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Science of Communications and Control within Systems – Choice over Instinct

Cybernetics is the science of control and communications in animals, including humankind, and machines. 

The study of cybernetics has been used in various ways since ancient times to attempt to explain and understand and manage the effective workings of all manner of systems - social, organisational, animal, mechanical, electronic and others. As such, the cybernetics concept (notably 'the first law of cybernetics') is immensely relevant to the modern development of management, and one's own role and potential within systems of all kinds.

The organisation in which we work; the world in which we live; the people around us - these are all systems.

The 'first law of cybernetics' has massive significance especially in understanding and developing greater individual self-determination; and greater understanding, tolerance and variety of responses to situations and people around us; which are all essential for our ability to interact and respond effectively within work and beyond.

The 'first law of cybernetics' is arguably one of the most powerful maxims for living a happy productive and successful life.

And while 'successful' is of course a matter for individual interpretation, cybernetics provides the key to achieving it, whatever your interpretation might be. It's a very very powerful concept - in a way cybernetics is the science of thoughtful choice over unquestioning instinct:

The 1st Law of Cybernetics

"The unit within the system with the most behavioural responses available to it controls the system."

This is also known as 'the law of requisite variety', which is central to the concepts of neuro-linguistic programming (NLP).

Cybernetics is also very relevant to Nudge theory - a powerful change-management methodology which emerged in the 2000s.

History and Overview

As stated above, the word cybernetics is from the Greek word 'kubernetes' meaning 'steersman' or 'pilot'. This literal translation embodies much of the modern relevance of the cybernetics principles.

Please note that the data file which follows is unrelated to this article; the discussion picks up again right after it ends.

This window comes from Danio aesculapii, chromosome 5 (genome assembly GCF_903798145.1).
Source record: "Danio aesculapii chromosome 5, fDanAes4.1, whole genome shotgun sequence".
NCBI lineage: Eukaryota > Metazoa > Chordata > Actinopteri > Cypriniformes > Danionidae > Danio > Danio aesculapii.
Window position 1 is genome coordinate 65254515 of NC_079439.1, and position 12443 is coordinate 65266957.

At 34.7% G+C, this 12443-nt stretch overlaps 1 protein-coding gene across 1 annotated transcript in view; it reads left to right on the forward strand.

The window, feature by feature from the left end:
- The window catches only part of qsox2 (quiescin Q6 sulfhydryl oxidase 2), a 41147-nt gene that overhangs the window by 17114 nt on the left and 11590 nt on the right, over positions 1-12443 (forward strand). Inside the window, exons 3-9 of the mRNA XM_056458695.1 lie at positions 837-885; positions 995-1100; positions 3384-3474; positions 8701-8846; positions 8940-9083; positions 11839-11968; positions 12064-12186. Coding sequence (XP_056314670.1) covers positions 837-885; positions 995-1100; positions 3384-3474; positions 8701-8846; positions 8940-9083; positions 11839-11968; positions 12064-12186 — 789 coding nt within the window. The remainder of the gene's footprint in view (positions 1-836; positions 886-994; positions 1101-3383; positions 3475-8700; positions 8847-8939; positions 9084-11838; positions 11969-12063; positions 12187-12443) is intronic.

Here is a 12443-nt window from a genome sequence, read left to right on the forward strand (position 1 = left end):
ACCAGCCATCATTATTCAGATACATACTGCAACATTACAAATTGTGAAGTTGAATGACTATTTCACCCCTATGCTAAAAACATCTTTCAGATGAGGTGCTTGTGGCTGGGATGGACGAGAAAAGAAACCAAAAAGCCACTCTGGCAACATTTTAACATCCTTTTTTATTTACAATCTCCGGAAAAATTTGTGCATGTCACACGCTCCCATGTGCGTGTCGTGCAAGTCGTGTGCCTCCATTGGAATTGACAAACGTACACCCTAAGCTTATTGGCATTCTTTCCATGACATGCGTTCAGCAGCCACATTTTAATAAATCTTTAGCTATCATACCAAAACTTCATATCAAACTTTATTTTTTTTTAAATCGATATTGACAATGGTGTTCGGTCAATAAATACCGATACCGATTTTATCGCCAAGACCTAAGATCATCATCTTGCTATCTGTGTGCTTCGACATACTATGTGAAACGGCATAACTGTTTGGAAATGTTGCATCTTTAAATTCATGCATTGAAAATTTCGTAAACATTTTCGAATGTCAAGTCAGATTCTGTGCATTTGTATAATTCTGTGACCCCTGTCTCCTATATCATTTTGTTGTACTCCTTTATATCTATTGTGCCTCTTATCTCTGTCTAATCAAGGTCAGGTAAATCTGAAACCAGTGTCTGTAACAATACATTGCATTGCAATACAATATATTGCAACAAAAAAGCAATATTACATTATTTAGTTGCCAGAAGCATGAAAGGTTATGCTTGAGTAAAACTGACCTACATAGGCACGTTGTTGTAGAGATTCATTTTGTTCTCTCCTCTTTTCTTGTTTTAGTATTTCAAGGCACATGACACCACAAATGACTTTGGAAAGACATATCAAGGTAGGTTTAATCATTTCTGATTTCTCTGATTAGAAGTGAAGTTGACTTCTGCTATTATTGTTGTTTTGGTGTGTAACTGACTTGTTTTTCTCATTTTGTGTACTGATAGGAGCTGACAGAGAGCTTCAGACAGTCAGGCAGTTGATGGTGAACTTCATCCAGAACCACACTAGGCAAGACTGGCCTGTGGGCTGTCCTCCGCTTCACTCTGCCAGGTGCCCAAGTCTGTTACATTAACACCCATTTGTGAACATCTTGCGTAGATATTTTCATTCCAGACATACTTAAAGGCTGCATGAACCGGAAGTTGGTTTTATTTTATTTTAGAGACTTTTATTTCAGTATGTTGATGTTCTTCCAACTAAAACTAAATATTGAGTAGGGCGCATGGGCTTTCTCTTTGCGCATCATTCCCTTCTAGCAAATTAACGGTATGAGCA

Cybernetics as a popularised (such as it is) science and term in this sense seems generally to be attributed (according to Chambers notably) to Norbert Wiener, 1894-1964, an American mathematician (amongst other capabilities). Wiener was part of a group of very brainy people with various specialisms (psychology, mathematics, sociology, philosophy, knowledge management), including Stefan Odobleja, Arturo Rosenblueth, Julian Bigelow, Warren McCulloch and Walter Pitts, who seem to have been at the centre of cybernetics theorising around 1940, much based in France, where Wiener's work was first published. 

Other reference sources cite earlier origins and use of the word cybernetics (or translated equivalent) dating back to Plato, 428-348BC, in which he used the term in 'Republic' to describe systems of government. More recently others used the cybernetics term prior and closer to Wiener's ideas, notably André-Marie Ampère, 1775-1836, he of electromagnetism fame, and later Louis Couffignal, 1902-1966, a French 'cybernetics pioneer'. In short, the study of control and response to complex systems has been keeping great minds busy for thousands of years, and Wiener seems to regarded as the chief modern architect.

Particularly Wiener appears to have combined the main contributory cybernetics perspectives which have been developed by many and various people over the past two thousand years, ie., the principles of:

regulating, and responding to -

  • mechanical and electrical systems,